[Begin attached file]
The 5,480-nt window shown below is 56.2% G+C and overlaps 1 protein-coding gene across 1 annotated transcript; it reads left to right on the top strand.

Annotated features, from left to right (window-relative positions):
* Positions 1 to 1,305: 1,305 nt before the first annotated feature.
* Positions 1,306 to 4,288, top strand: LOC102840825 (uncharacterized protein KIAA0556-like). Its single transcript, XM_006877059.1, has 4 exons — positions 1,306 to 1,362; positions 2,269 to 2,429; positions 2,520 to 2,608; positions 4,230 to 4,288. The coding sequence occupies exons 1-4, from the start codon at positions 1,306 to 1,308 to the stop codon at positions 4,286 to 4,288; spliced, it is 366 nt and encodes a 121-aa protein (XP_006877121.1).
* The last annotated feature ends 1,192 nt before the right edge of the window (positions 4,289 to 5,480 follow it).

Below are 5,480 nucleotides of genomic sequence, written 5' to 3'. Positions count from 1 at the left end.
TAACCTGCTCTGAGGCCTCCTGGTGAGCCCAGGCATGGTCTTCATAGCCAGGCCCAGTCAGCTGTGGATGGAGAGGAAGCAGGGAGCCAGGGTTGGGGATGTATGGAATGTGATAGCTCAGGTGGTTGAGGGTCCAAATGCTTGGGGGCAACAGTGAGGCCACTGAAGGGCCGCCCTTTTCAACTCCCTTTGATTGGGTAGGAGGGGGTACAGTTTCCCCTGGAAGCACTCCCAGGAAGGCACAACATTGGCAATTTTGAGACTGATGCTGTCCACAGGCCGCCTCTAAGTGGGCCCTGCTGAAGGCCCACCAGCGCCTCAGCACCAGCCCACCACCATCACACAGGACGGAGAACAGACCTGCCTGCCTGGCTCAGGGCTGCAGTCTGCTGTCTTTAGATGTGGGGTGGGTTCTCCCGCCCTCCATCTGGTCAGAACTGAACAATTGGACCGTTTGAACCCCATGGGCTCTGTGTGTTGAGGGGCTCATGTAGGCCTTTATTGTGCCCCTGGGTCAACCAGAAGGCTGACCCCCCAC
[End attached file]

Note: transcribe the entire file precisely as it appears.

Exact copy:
The 5,480-nt window shown below is 56.2% G+C and overlaps 1 protein-coding gene across 1 annotated transcript; it reads left to right on the top strand.

Annotated features, from left to right (window-relative positions):
* Positions 1 to 1,305: 1,305 nt before the first annotated feature.
* Positions 1,306 to 4,288, top strand: LOC102840825 (uncharacterized protein KIAA0556-like). Its single transcript, XM_006877059.1, has 4 exons — positions 1,306 to 1,362; positions 2,269 to 2,429; positions 2,520 to 2,608; positions 4,230 to 4,288. The coding sequence occupies exons 1-4, from the start codon at positions 1,306 to 1,308 to the stop codon at positions 4,286 to 4,288; spliced, it is 366 nt and encodes a 121-aa protein (XP_006877121.1).
* The last annotated feature ends 1,192 nt before the right edge of the window (positions 4,289 to 5,480 follow it).

Below are 5,480 nucleotides of genomic sequence, written 5' to 3'. Positions count from 1 at the left end.
TAACCTGCTCTGAGGCCTCCTGGTGAGCCCAGGCATGGTCTTCATAGCCAGGCCCAGTCAGCTGTGGATGGAGAGGAAGCAGGGAGCCAGGGTTGGGGATGTATGGAATGTGATAGCTCAGGTGGTTGAGGGTCCAAATGCTTGGGGGCAACAGTGAGGCCACTGAAGGGCCGCCCTTTTCAACTCCCTTTGATTGGGTAGGAGGGGGTACAGTTTCCCCTGGAAGCACTCCCAGGAAGGCACAACATTGGCAATTTTGAGACTGATGCTGTCCACAGGCCGCCTCTAAGTGGGCCCTGCTGAAGGCCCACCAGCGCCTCAGCACCAGCCCACCACCATCACACAGGACGGAGAACAGACCTGCCTGCCTGGCTCAGGGCTGCAGTCTGCTGTCTTTAGATGTGGGGTGGGTTCTCCCGCCCTCCATCTGGTCAGAACTGAACAATTGGACCGTTTGAACCCCATGGGCTCTGTGTGTTGAGGGGCTCATGTAGGCCTTTATTGTGCCCCTGGGTCAACCAGAAGGCTGACCCCCCAC